The nature of journalism has changed. There is more news aggregation, opinion pieces from ideologically opposing viewpoints, analysis, data, visuals and straight news reporting than ever in the media ecosystem today. Speed, immediacy and breaking news have never been more important, yet quality writing and long-form pieces have never before found a wider audience as now.
The manner in which media is consumed has changed. Today, a school teacher in Bihar’s Samastipur district or a sarpanch in MP’s Mhow or a constable in Manipur’s Churachandpur can get news at the same time as a bureaucrat sitting in his office in central Delhi’s bhawans, on his device. If they are not satisfied, they can turn to another source almost immediately: to cross-check information, to understand a different point of view.
The relationship between the producer of the news and the consumer of the news has changed. There is direct accountability for news items; critique is instant; there is a certain equality in the relationship rather than it being a top-driven approach; a reporter knows he is subject to a rigorous test on social media as soon as he puts his work out; a media house knows that its credibility is on line every single day and if it has a slant, it will be called out sooner than later. So if NDTV blocked an interview, a digital website, The Wire, broke the news and there was an immediate backlash; if Zee News pushes jingoistic nationalism, it can be held to account; if someone does a soft interview with a top leader, the rest of the media industry can instantly recognise it and can call it out.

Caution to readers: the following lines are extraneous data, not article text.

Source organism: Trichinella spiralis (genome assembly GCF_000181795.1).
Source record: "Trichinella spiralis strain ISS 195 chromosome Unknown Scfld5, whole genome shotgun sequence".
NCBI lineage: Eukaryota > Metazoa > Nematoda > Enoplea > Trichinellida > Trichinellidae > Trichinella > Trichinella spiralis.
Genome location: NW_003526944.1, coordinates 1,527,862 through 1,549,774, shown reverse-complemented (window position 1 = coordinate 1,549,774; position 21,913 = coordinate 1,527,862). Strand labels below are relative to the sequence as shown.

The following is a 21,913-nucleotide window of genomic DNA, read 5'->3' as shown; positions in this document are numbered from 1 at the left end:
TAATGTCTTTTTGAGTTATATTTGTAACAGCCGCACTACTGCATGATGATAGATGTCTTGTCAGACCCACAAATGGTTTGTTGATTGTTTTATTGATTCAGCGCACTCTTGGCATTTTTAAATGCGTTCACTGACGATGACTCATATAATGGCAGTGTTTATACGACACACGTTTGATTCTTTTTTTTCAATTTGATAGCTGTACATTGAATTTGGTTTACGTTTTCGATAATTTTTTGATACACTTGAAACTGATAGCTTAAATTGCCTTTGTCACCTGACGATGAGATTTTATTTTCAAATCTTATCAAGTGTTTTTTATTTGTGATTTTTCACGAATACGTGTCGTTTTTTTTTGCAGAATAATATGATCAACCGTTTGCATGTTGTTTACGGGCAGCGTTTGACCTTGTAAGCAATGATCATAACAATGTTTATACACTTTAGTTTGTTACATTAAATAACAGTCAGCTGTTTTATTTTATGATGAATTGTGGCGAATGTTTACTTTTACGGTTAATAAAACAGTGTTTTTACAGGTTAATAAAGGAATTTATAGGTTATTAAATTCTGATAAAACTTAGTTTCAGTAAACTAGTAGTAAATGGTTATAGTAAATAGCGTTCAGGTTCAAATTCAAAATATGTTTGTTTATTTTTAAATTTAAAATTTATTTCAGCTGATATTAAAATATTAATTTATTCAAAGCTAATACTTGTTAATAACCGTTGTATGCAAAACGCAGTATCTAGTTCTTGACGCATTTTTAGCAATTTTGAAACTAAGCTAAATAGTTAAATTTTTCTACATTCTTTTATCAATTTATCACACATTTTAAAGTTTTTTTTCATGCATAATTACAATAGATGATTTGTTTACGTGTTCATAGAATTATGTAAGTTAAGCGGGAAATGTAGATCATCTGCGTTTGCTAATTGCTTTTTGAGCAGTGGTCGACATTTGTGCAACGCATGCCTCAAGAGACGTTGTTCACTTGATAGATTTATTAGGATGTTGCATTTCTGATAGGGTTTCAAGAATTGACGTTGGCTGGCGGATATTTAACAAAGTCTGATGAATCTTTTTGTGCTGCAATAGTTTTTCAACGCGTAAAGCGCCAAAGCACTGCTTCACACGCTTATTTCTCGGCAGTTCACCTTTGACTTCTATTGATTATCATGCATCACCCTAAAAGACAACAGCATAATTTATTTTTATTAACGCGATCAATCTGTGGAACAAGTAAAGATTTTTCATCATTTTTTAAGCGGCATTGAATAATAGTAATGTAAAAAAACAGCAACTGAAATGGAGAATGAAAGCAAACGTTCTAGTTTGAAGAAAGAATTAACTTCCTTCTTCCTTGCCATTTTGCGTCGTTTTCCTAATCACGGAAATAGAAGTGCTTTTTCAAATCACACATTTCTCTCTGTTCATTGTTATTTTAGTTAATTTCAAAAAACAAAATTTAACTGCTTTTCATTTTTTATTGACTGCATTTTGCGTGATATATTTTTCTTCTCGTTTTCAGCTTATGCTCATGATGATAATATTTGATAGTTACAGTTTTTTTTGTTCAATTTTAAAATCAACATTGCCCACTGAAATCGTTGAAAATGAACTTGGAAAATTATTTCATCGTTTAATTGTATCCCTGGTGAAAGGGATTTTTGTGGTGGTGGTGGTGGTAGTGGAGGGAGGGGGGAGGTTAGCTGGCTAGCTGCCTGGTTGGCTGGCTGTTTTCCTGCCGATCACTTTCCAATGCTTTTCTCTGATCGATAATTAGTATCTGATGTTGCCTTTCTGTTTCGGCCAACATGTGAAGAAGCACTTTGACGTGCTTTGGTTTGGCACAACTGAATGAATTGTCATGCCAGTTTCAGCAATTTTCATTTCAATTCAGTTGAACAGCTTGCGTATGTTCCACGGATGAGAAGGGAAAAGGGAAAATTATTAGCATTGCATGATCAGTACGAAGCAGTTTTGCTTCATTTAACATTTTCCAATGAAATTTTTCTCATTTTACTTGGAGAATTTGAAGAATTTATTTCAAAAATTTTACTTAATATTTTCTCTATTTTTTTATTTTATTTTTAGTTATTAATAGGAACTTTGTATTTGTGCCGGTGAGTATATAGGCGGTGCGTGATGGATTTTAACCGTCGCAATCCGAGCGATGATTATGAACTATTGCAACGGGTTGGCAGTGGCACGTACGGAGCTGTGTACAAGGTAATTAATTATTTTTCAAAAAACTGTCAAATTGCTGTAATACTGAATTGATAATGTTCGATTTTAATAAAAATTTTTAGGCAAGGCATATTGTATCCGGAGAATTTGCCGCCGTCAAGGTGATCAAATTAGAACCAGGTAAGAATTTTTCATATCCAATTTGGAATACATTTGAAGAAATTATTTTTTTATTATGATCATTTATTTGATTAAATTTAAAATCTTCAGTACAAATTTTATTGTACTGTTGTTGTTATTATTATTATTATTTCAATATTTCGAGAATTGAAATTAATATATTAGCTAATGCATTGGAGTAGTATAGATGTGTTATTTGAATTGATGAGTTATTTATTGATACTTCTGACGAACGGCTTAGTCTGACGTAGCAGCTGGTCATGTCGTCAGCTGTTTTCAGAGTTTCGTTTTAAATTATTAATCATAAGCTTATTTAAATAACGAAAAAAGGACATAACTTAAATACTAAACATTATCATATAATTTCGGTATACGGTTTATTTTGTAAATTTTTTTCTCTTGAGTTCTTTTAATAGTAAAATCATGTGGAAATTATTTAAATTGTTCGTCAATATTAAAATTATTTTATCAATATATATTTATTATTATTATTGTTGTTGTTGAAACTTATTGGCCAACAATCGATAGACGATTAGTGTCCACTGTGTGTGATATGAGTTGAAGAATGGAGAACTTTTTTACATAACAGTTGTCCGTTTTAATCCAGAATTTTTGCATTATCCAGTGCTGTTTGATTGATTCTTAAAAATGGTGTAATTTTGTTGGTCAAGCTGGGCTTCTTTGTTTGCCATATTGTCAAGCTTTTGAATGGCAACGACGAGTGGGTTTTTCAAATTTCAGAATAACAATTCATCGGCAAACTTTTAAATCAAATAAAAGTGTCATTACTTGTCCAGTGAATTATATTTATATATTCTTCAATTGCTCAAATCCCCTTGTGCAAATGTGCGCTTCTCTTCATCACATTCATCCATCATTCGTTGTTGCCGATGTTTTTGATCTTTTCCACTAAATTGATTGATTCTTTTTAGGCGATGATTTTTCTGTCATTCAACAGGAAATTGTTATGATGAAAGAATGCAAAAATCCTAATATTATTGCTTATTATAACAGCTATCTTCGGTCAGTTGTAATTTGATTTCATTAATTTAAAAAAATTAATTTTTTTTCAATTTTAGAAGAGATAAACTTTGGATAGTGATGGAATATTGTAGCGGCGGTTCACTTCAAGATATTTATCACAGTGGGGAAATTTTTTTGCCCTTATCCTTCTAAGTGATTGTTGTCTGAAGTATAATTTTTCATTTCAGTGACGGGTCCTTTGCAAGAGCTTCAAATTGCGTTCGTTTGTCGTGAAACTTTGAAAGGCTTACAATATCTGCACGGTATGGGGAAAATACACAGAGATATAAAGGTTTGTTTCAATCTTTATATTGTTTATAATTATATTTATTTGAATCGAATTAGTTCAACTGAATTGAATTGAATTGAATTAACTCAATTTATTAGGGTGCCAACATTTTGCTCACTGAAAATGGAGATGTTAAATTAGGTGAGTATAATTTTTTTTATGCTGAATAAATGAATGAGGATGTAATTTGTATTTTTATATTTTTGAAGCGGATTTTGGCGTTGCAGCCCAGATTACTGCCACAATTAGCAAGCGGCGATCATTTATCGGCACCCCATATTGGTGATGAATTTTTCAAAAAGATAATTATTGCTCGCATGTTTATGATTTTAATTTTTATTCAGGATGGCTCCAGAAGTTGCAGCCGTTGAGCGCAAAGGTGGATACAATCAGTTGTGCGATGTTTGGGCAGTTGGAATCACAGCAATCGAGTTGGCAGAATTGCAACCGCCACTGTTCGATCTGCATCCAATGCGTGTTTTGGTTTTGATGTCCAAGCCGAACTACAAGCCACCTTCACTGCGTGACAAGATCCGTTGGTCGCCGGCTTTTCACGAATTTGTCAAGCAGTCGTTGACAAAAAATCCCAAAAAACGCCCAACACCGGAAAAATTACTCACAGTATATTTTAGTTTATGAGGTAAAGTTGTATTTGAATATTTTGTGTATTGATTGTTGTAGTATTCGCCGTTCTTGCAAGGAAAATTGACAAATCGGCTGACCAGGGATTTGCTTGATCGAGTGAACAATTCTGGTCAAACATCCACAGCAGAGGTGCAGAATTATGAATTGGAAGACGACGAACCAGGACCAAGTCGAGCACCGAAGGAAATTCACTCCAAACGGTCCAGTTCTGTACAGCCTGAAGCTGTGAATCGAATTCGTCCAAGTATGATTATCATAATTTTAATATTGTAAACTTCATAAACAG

The entry barriers to the world of media have changed. It is less expensive to set up one’s own media platform - with potentially universal reach - today than at any point in history. From blogs to social media to news portals, there is a proliferation of outlets. The diversity is staggering.
Not all of this is positive. The pressure to be populist is high. The pressure to respond to what the reader is perceived to want overwhelms the need to inform and educate the audience. Quantity has not translated into quality. There is also a Balkanisation of the media - where we are going to the platforms which will only reinforce our own views. So instead of the newspaper creating a nation, as Benedict Anderson argued in his seminal work Imagined Communities, the world of segmented digital news is actually creation separation nations in a way - differing not only over interpretation but also facts, all talking past each other.
But what is indisputable is that rarely have we seen the kind of disruption that we are witnessing today - all thanks to technology. This opens up doors.
Broken revenue model
Then, there is an economic transition.
In simple, and perhaps even simplistic terms, here is the issue: barring legacy media institutions, most media outlets do not make money, do not know how they will make money, and some are not even in the game to make money - and no, that does not mean their objectives are all noble and altruistic.
There are over 400 TV news channels alone in the country. One set of proprietors, particularly at the state-level, have got into the news business - not with journalism or even profits as the core motive, but because they see it an instrument to advance their other political and business interests. For them, the losses are tolerable if it serves this objective.